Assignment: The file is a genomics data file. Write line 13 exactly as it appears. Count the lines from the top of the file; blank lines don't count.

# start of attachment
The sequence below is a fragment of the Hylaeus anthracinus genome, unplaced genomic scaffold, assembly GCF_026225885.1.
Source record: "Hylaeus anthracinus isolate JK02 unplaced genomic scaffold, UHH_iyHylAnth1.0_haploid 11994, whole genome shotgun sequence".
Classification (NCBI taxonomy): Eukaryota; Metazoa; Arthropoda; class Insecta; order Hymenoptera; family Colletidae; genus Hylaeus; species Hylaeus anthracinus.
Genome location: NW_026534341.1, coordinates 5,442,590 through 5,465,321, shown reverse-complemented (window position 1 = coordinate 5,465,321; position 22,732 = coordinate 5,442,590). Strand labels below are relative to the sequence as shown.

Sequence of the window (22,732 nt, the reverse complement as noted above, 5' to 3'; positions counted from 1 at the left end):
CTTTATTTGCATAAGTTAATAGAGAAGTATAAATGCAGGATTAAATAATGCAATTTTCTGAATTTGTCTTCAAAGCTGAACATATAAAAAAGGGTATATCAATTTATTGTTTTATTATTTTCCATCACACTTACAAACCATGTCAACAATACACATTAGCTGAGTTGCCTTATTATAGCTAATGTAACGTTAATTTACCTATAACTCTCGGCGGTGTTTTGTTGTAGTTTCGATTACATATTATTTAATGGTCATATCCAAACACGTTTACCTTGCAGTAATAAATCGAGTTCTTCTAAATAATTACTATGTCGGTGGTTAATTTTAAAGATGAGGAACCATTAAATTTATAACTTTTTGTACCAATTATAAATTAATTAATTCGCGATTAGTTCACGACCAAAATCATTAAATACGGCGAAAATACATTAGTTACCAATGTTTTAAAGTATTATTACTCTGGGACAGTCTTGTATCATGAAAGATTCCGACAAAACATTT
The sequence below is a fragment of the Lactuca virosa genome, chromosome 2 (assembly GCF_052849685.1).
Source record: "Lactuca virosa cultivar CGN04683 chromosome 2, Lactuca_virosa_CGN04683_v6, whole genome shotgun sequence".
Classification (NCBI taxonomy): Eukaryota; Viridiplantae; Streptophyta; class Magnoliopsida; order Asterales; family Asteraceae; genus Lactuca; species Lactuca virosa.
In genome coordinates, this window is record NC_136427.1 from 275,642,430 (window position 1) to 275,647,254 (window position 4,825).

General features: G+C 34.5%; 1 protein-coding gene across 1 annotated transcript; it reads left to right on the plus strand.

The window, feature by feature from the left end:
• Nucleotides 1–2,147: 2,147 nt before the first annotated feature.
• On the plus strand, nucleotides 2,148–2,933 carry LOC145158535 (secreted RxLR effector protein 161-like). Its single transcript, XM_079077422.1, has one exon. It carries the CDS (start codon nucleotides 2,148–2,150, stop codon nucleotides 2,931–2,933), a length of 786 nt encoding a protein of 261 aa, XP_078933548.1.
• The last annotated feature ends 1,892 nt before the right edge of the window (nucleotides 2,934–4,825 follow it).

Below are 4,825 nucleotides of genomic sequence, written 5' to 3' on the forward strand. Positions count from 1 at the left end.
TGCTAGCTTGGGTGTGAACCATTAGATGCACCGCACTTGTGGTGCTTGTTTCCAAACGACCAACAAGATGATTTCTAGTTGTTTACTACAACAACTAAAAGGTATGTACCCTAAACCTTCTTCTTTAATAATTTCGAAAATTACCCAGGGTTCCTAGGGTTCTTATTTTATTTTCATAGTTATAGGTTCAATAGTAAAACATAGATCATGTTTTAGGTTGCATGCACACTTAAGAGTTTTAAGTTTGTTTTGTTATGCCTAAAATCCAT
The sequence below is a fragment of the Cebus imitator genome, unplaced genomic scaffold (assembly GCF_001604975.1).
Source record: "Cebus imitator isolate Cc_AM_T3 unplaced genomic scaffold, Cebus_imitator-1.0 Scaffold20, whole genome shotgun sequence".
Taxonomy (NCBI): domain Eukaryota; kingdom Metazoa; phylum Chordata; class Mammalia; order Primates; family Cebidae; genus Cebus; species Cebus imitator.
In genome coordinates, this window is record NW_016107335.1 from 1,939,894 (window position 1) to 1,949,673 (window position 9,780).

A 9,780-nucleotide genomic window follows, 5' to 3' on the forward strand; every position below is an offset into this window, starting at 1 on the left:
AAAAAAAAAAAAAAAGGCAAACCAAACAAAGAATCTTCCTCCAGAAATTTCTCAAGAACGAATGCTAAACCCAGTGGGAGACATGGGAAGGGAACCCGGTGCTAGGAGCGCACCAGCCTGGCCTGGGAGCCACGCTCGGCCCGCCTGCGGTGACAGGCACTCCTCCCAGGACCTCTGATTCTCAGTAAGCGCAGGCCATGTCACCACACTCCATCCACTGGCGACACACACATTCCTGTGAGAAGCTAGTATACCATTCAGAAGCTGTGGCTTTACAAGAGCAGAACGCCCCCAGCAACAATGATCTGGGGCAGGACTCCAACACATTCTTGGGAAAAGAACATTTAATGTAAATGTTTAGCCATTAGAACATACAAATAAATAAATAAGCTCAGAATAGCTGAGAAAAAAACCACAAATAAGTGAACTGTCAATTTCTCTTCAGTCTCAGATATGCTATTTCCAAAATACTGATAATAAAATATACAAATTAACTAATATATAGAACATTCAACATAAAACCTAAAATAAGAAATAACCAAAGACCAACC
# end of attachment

• Nucleotides 1–2,147: 2,147 nt before the first annotated feature.